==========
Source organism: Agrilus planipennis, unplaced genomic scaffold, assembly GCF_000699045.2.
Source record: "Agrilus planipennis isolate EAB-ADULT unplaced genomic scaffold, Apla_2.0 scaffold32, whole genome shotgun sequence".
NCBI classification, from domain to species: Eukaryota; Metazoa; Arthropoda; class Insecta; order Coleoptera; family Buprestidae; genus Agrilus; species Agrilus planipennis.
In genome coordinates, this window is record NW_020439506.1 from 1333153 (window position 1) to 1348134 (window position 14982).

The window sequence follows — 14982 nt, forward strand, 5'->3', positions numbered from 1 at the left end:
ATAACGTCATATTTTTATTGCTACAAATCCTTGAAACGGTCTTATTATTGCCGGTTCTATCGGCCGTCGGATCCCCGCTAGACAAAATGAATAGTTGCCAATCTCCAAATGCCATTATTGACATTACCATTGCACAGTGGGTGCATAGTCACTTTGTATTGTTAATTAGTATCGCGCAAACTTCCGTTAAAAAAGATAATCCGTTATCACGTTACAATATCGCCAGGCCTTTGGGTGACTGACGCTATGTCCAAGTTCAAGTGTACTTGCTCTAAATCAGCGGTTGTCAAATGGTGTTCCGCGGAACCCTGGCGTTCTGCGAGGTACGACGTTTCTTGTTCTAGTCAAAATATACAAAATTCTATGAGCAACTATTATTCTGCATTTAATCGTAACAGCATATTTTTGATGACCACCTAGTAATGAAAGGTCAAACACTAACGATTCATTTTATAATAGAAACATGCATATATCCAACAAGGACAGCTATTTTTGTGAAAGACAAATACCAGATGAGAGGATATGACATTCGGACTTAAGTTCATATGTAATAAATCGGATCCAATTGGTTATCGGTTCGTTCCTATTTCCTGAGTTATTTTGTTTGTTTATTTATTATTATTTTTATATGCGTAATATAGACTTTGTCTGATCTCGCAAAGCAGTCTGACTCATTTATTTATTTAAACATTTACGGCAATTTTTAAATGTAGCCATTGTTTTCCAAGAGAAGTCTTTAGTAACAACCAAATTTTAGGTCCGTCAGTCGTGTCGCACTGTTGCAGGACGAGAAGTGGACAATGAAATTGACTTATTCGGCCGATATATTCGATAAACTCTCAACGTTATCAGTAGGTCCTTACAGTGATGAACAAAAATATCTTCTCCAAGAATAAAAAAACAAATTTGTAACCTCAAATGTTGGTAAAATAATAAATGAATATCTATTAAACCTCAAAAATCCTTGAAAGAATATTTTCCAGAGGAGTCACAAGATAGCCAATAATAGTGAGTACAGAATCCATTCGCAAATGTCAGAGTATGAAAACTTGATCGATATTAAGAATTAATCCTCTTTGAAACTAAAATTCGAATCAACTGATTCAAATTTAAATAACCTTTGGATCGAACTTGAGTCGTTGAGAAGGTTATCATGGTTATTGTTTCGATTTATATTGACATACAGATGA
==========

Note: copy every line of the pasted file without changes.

Source organism: Agrilus planipennis, unplaced genomic scaffold, assembly GCF_000699045.2.
Source record: "Agrilus planipennis isolate EAB-ADULT unplaced genomic scaffold, Apla_2.0 scaffold32, whole genome shotgun sequence".
NCBI classification, from domain to species: Eukaryota; Metazoa; Arthropoda; class Insecta; order Coleoptera; family Buprestidae; genus Agrilus; species Agrilus planipennis.
In genome coordinates, this window is record NW_020439506.1 from 1333153 (window position 1) to 1348134 (window position 14982).

The window sequence follows — 14982 nt, forward strand, 5'->3', positions numbered from 1 at the left end:
ATAACGTCATATTTTTATTGCTACAAATCCTTGAAACGGTCTTATTATTGCCGGTTCTATCGGCCGTCGGATCCCCGCTAGACAAAATGAATAGTTGCCAATCTCCAAATGCCATTATTGACATTACCATTGCACAGTGGGTGCATAGTCACTTTGTATTGTTAATTAGTATCGCGCAAACTTCCGTTAAAAAAGATAATCCGTTATCACGTTACAATATCGCCAGGCCTTTGGGTGACTGACGCTATGTCCAAGTTCAAGTGTACTTGCTCTAAATCAGCGGTTGTCAAATGGTGTTCCGCGGAACCCTGGCGTTCTGCGAGGTACGACGTTTCTTGTTCTAGTCAAAATATACAAAATTCTATGAGCAACTATTATTCTGCATTTAATCGTAACAGCATATTTTTGATGACCACCTAGTAATGAAAGGTCAAACACTAACGATTCATTTTATAATAGAAACATGCATATATCCAACAAGGACAGCTATTTTTGTGAAAGACAAATACCAGATGAGAGGATATGACATTCGGACTTAAGTTCATATGTAATAAATCGGATCCAATTGGTTATCGGTTCGTTCCTATTTCCTGAGTTATTTTGTTTGTTTATTTATTATTATTTTTATATGCGTAATATAGACTTTGTCTGATCTCGCAAAGCAGTCTGACTCATTTATTTATTTAAACATTTACGGCAATTTTTAAATGTAGCCATTGTTTTCCAAGAGAAGTCTTTAGTAACAACCAAATTTTAGGTCCGTCAGTCGTGTCGCACTGTTGCAGGACGAGAAGTGGACAATGAAATTGACTTATTCGGCCGATATATTCGATAAACTCTCAACGTTATCAGTAGGTCCTTACAGTGATGAACAAAAATATCTTCTCCAAGAATAAAAAAACAAATTTGTAACCTCAAATGTTGGTAAAATAATAAATGAATATCTATTAAACCTCAAAAATCCTTGAAAGAATATTTTCCAGAGGAGTCACAAGATAGCCAATAATAGTGAGTACAGAATCCATTCGCAAATGTCAGAGTATGAAAACTTGATCGATATTAAGAATTAATCCTCTTTGAAACTAAAATTCGAATCAACTGATTCAAATTTAAATAACCTTTGGATCGAACTTGAGTCGTTGAGAAGGTTATCATGGTTATTGTTTCGATTTATATTGACATACAGATGA